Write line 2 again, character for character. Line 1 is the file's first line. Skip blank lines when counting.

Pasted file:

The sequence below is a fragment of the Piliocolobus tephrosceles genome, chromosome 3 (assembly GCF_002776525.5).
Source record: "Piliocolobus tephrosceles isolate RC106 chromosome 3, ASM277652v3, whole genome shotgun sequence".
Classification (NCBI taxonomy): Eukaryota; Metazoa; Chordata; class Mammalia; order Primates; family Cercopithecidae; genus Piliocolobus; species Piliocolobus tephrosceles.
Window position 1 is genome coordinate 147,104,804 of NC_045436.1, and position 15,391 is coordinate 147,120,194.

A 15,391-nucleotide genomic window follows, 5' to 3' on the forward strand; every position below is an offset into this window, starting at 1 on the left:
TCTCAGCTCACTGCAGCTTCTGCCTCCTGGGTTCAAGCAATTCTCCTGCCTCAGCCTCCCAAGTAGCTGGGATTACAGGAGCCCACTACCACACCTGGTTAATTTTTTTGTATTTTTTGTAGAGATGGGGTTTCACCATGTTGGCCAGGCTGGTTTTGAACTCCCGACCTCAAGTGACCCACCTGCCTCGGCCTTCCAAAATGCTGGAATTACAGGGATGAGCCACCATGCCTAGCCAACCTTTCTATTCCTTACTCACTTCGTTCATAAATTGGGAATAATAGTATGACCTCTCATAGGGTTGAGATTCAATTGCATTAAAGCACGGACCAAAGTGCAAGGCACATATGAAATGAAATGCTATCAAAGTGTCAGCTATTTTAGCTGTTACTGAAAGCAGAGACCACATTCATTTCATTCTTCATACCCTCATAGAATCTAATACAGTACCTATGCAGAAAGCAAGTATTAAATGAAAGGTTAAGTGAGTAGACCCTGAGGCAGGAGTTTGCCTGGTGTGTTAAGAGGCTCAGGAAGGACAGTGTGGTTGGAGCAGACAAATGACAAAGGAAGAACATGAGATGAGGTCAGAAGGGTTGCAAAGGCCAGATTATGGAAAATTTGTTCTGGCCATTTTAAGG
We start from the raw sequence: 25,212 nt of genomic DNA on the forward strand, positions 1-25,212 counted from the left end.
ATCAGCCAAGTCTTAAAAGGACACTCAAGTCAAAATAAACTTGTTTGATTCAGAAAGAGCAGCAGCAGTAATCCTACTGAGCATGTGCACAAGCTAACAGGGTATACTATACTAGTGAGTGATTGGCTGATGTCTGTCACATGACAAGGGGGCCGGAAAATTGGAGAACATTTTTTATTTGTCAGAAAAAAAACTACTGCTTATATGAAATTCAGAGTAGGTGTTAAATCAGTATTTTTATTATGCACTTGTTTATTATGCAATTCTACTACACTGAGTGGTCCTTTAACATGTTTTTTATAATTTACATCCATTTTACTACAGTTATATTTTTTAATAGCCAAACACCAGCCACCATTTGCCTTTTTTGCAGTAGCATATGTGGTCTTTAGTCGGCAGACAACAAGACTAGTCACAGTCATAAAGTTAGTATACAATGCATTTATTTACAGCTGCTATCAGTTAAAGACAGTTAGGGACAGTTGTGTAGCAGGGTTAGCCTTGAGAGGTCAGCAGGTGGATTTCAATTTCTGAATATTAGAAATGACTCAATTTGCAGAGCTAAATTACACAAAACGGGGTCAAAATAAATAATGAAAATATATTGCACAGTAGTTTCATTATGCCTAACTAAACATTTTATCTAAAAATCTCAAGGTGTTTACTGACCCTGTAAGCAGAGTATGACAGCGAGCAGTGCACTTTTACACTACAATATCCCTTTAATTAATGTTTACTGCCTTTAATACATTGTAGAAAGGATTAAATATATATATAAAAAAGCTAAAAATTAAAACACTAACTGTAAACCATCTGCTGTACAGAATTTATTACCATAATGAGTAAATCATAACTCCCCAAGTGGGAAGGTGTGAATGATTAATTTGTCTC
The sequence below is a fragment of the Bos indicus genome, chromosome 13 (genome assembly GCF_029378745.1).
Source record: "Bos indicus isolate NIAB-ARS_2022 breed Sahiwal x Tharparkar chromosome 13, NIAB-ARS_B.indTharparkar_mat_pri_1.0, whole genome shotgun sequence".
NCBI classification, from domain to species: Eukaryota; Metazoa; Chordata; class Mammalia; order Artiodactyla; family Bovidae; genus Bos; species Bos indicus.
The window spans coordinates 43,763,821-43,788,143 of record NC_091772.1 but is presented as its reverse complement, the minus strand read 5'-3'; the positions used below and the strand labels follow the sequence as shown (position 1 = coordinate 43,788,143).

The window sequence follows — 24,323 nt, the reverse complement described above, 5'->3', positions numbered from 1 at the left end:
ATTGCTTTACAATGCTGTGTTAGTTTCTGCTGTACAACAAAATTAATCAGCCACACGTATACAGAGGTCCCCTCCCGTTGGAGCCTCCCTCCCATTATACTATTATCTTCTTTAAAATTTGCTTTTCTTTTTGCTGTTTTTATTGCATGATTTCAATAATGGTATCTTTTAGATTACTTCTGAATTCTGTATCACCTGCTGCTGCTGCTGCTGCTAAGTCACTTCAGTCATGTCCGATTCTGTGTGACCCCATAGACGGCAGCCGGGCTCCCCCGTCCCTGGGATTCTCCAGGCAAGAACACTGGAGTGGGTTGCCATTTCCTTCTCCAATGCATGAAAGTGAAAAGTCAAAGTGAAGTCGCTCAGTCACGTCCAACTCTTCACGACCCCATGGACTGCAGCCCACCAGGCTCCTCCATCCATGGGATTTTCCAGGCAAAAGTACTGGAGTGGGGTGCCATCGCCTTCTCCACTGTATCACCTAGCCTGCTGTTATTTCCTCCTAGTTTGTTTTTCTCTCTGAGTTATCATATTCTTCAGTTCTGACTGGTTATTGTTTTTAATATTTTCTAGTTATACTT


Source record: "Piliocolobus tephrosceles isolate RC106 chromosome 3, ASM277652v3, whole genome shotgun sequence".